Procrastinator’s Mantra

I’ve been listening to some training on making a blog profitable and learning from some amazing ladies. I have come to the conclusion that there are a lot of other people out there who also struggle with procrastination … so I’ve come up with a mantra we can repeat to ourselves to help reprogram our brains.

Here it is:


It doesn’t have to be perfect.

It doesn’t have to be great.

It just needs to get done.

So don’t wait until it’s too late.

What do you think? Let’s see how our lives will change if we repeat that over the next two weeks.



Procrastinator’s Lament

Did you know procrastination is a four letter word? Yep, it’s true. At least it is for those millions of us who have been stricken with this sickness for most of our lives. According to the professionals (aka those with the affliction), it is a genetic thing. Passed down through the ages from parent to child. In my case, it was a dual disaster – both parents had an abundant supply to share with their children. We’re talking world class, here, friends.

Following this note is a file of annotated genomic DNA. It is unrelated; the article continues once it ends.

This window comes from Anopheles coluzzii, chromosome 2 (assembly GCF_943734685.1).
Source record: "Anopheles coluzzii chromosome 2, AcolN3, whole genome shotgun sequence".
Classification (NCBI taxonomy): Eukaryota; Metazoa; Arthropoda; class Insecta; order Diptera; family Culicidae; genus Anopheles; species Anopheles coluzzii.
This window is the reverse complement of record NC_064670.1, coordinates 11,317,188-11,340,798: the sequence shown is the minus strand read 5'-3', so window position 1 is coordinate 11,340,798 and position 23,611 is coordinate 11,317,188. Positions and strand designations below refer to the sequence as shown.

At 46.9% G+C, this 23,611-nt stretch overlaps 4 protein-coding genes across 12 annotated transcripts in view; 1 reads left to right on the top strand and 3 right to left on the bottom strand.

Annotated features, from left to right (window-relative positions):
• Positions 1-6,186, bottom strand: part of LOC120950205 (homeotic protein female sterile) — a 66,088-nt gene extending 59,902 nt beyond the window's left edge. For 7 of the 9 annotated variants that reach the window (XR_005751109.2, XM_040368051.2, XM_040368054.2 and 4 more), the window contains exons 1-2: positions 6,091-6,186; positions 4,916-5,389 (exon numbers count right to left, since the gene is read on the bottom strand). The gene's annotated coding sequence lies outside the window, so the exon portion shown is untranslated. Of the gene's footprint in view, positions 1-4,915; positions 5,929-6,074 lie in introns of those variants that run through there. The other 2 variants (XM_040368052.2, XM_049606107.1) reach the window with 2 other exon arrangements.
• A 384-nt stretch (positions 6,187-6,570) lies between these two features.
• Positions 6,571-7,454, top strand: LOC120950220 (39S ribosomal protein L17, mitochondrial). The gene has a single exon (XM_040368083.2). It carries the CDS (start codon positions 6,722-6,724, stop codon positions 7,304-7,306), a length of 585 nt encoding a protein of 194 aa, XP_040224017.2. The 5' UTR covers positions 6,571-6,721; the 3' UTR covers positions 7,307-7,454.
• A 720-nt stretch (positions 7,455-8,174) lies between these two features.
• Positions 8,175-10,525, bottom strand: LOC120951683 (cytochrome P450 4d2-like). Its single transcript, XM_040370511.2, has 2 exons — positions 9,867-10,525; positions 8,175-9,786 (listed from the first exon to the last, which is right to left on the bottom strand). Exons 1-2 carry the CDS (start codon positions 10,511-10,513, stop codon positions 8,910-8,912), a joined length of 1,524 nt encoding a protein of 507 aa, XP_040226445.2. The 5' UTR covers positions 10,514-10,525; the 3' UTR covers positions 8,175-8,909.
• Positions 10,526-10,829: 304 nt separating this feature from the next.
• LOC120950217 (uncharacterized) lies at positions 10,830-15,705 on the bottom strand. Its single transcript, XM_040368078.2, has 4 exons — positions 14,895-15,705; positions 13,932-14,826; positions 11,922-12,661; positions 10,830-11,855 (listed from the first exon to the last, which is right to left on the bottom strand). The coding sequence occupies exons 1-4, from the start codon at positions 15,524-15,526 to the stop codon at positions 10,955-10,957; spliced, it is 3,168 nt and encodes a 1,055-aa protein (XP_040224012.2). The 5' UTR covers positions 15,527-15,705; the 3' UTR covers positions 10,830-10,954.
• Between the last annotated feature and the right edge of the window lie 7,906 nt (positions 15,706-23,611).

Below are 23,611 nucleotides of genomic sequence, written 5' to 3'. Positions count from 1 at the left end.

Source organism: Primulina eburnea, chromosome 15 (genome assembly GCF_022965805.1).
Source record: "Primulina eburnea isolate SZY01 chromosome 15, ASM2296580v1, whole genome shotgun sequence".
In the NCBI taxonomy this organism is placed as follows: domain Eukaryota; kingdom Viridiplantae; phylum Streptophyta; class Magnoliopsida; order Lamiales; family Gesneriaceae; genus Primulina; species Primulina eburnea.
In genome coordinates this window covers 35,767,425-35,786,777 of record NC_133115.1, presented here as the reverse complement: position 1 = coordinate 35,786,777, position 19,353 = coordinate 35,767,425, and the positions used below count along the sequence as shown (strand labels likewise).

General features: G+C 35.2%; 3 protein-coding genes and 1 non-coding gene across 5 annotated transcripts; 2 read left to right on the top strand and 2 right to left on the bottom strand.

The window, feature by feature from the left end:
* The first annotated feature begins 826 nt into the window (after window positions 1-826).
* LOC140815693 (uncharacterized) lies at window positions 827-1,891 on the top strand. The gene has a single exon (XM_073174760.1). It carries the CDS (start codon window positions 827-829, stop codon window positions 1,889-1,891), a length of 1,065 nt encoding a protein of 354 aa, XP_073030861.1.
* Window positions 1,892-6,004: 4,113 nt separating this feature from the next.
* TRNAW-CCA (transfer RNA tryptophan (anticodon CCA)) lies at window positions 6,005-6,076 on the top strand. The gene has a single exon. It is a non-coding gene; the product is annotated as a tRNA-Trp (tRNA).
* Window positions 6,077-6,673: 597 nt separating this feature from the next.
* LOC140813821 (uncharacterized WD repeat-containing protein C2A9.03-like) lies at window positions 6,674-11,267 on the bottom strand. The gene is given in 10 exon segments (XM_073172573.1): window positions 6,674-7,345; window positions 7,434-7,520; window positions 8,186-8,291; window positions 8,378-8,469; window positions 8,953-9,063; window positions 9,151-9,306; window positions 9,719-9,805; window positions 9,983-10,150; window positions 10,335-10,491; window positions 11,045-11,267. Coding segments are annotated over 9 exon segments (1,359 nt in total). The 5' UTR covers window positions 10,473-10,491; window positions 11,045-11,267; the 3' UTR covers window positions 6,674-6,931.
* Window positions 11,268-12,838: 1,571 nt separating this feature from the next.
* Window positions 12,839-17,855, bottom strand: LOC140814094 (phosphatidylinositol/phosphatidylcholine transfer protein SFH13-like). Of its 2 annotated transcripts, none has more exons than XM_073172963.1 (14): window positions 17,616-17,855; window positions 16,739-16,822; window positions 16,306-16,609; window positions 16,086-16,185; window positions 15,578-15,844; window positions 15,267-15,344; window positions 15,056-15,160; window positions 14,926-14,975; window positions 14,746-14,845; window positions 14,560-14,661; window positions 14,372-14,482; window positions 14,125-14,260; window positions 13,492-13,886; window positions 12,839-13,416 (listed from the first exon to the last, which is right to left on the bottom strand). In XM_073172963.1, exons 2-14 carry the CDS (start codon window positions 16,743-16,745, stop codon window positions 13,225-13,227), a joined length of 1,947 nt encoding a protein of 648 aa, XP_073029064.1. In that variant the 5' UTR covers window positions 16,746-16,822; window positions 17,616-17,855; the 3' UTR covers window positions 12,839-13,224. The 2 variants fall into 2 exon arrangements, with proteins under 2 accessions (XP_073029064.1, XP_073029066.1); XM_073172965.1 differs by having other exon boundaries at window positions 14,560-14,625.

I grew up learning the best (read quickest) places to hide our accumulation of stuff from the time a visitor pulled up into the driveway to when they knocked on the door – the oven is handy for kitchen clutter (do not use the oven if they are staying for dinner); the washing machine can hold a massive amount number of items and the bedroom doors are never to be opened when guests are in the house.

Now, according to psychologists, procrastination is a result of perfectionism. Their theory is that because we want things to be perfect, we shy away from the idea of not making it so. Therefore, if we put things off and they don’t come out ‘perfectly’, we can always blame the fact that we didn’t have enough time. Sort of a self-fulfilling prophesy.

Unfortunately, that has a tendency to roll over into my school life. Not that I’m not thinking about the assignment. No, I’m just cogitating on the best way to complete it. And it needs thought. Lots and lots of thought. And then it needs research on the computer. I’m good at research – there’s just so much good information out there. Therein lays the problem. I accumulate stuff on my computer like we used to accumulate stuff in my home. Which is a good thing up to a point, but then it all has to be perused for said school project which takes more time. Usually, I over research and the perusal takes much longer than anticipated. (Does any of this sound familiar to you guys? Oh, good, I’m not alone).